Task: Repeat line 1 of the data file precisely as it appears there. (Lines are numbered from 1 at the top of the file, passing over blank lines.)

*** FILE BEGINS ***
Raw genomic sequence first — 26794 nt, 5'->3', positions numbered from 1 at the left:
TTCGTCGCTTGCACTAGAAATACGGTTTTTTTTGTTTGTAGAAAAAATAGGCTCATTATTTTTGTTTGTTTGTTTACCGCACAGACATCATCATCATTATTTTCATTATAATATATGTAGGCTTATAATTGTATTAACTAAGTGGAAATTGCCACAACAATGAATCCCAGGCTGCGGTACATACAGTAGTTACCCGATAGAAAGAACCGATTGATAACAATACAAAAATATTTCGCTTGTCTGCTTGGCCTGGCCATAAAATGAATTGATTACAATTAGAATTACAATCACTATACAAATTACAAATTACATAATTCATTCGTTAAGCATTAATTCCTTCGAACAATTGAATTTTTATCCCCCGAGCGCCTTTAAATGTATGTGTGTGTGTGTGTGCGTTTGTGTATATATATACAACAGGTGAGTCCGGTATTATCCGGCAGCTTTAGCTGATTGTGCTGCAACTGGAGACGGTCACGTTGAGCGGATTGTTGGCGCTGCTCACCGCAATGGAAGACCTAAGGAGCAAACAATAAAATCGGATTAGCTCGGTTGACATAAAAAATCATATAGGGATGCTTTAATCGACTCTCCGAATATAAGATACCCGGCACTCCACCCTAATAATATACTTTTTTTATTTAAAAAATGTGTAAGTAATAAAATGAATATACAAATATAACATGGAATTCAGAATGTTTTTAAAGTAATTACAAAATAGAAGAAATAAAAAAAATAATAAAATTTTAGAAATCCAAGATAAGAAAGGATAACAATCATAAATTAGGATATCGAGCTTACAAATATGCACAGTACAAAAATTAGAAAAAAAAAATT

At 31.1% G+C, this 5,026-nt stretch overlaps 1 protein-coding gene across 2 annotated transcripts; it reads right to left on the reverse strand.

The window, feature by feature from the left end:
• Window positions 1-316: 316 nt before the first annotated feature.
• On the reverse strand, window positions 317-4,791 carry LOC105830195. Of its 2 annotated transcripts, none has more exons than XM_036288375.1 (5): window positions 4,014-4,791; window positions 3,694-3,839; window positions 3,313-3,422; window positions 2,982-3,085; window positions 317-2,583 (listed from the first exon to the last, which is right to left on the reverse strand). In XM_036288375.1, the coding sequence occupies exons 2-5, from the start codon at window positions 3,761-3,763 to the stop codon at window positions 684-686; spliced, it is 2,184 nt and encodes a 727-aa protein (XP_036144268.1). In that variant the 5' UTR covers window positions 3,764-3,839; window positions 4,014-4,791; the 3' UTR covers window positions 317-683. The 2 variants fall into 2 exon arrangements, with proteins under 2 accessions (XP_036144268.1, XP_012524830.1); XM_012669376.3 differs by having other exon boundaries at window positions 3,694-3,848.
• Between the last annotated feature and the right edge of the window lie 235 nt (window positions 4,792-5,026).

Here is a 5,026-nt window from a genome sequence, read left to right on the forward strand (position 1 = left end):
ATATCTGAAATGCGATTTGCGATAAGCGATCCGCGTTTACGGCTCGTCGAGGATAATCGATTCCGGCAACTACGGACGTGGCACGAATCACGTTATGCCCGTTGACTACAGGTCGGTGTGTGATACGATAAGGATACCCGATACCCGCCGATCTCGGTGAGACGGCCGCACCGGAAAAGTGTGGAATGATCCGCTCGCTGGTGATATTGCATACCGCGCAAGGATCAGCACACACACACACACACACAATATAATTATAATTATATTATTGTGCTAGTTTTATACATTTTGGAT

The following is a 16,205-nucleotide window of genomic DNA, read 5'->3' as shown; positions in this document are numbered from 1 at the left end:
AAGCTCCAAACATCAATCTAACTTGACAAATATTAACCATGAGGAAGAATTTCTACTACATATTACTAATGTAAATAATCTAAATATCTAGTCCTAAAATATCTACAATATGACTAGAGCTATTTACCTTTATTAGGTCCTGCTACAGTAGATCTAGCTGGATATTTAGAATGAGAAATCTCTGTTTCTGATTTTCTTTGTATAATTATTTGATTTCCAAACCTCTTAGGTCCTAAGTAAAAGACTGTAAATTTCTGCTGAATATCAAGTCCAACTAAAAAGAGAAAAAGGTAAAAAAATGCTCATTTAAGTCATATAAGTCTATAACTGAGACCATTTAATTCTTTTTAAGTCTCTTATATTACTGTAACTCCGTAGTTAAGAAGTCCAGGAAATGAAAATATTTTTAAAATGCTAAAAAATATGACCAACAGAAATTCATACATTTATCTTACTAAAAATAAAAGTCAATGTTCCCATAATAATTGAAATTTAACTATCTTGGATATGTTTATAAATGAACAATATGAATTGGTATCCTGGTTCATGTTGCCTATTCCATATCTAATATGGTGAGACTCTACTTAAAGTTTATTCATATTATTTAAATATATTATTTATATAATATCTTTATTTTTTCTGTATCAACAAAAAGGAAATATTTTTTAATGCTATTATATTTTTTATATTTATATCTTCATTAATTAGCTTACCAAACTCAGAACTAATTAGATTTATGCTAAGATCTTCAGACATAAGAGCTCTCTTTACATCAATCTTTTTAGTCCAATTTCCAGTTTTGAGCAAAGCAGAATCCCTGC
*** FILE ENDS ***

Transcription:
Raw genomic sequence first — 26794 nt, 5'->3', positions numbered from 1 at the left: